International Economics 101

Have you ever had a haircut in South East Asia, a kebap in Zurich or been a sex tourist (just to grab your attention). If so than you, or the kebap seller in Zurich, have probably benefitted from the Balassa-Samuelson effect. This is something you learn in your intermediate macro series. But, to be honest, I was never that interested in macro. So you forget. But at least it gives you the excitement to learn again about a theoretical concept that immediately explains you many of your every-day life observations. I thought I share this excitement with you.

This year I attended a conference in Boston and stayed in a hotel down-town. I just had arrived from Europe and was hungry as hell at 6am. So I went to the lobby and enjoyed a nice breakfast* for $28 at an exchange rate of almost 1:1 to the Euro. It got me thinking how relative price levels (e.g., restaurant prices vs. prices you pay in a shop) can be so different compared to Europe. People from Massachusetts must make a load of money in other occupations to be able to afford such a price level.

I got the story about right. Think of two countries, R(ich) and P(oor), and two goods, A and B. Country R is very efficient in producing A and this good is tradable. Wages are related to productivity, so there are high wage levels in the sector producing A. Now assume that good B is not tradable. In addition, in sector B productivity gains are not so pronounced. There are natural limits to becoming more productive as a hairdresser or restaurant chef. But in country R, nevertheless, wages in sector B have to be somewhat close to wages in sector A. Otherwise, nobody would ever offer these services and sector A would attract all the labor supply.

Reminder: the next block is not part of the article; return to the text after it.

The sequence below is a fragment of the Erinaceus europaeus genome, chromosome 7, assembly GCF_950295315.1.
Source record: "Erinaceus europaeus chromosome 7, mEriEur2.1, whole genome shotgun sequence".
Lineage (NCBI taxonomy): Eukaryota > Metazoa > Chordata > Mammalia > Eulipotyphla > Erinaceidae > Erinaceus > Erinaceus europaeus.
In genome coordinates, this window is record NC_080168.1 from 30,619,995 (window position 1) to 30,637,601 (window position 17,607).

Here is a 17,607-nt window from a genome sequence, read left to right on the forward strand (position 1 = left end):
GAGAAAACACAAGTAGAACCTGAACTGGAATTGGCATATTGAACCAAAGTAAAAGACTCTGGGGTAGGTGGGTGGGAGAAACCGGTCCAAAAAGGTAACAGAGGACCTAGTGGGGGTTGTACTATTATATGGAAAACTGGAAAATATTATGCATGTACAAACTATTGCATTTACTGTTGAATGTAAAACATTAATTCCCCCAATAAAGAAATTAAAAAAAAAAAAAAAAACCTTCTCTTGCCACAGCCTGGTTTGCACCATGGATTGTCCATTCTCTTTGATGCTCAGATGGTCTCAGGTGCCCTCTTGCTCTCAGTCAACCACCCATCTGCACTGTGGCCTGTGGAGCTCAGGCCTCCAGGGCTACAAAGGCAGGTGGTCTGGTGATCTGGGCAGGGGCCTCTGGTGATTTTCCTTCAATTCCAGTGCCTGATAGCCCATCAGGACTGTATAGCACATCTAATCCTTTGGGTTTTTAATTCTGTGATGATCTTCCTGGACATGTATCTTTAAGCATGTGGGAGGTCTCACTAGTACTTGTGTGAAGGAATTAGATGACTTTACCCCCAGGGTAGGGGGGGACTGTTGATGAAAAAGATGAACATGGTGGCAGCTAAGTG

The exchange rate does not fully reflect this. It adjusts so that the prices for the tradable good A are more or less equal between R and P. Otherwise there would be arbitrage possibilities. But nobody takes a flight to Bangkok just to get a cheap haircut there. As a result, the exchange rate does not equalize prices for B and thus relative price levels. Therefore you can feel like a king on your trip to Riga but probably won’t eat out that often in Oslo.

By the way, the same effect works within a country or in currency union. Clothes from Zara cost everywhere the same. At the same time exchange students from Spain might find it outrageous that a €7 ticket to a student party doesn’t include free drinks all night (maybe a little exaggerated but true anecdote).

* I had some nice scrambled eggs with tasty coffee and nice service. The next day I had breakfast at the bagel store around the corner which was much cheaper. So the real lesson here is probably not to have breakfast in hotel lobbys down-town.

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